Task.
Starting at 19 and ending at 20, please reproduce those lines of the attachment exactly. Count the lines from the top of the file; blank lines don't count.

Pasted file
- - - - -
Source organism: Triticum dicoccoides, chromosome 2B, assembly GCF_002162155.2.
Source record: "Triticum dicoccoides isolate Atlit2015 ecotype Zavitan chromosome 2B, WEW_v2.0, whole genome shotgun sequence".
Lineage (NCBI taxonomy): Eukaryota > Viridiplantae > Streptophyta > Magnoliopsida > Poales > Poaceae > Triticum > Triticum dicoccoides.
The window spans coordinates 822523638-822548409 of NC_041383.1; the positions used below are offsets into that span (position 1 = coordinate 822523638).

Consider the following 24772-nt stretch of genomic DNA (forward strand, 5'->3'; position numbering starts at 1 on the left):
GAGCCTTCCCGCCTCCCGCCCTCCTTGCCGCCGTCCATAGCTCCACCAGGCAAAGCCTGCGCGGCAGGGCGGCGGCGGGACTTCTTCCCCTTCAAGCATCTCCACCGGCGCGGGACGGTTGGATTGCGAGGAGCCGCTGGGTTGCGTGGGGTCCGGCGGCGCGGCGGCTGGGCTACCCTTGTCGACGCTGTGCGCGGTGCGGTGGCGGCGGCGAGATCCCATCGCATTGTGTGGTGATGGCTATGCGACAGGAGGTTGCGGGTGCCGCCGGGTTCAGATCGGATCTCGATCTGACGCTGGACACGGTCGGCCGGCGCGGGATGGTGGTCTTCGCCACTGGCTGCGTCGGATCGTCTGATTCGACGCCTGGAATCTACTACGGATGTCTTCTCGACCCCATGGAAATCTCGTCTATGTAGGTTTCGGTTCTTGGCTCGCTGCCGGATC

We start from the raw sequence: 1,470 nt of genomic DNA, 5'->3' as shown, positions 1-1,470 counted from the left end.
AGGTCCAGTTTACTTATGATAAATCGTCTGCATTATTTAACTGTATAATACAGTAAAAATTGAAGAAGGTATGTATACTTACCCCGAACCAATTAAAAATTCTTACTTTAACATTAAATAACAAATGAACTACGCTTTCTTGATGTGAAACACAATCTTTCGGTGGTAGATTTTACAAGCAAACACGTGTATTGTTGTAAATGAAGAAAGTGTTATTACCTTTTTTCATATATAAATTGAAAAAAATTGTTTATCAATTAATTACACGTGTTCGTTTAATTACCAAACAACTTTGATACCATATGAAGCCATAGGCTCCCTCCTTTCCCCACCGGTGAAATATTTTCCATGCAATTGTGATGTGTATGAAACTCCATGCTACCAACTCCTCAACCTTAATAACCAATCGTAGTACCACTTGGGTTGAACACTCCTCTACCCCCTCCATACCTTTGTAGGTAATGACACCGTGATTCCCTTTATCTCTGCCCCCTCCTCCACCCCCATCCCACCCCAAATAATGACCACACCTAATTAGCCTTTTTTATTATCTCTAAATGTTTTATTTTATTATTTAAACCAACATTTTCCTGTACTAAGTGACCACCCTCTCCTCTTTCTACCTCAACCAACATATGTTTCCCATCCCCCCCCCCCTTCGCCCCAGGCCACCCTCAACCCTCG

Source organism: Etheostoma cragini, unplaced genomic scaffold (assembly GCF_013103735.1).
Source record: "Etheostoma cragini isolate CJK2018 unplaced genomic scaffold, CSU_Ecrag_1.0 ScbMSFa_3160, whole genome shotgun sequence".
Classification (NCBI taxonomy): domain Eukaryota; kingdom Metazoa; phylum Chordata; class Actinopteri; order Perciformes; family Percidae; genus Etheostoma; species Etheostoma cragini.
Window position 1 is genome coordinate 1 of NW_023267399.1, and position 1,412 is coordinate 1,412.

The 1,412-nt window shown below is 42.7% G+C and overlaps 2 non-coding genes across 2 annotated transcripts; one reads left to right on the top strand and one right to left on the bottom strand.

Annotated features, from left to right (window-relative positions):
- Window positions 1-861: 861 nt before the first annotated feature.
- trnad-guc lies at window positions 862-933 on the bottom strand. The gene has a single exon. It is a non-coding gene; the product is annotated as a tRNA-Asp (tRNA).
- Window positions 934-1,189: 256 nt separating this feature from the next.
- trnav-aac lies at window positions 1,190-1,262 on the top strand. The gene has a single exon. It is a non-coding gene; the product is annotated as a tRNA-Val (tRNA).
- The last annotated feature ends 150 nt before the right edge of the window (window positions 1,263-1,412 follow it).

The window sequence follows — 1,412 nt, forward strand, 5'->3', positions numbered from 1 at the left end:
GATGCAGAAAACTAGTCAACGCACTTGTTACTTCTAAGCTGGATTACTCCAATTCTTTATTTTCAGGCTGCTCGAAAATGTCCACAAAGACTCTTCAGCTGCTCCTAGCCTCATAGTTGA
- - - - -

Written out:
- The last annotated feature ends 150 nt before the right edge of the window (window positions 1,263-1,412 follow it).

The window sequence follows — 1,412 nt, forward strand, 5'->3', positions numbered from 1 at the left end: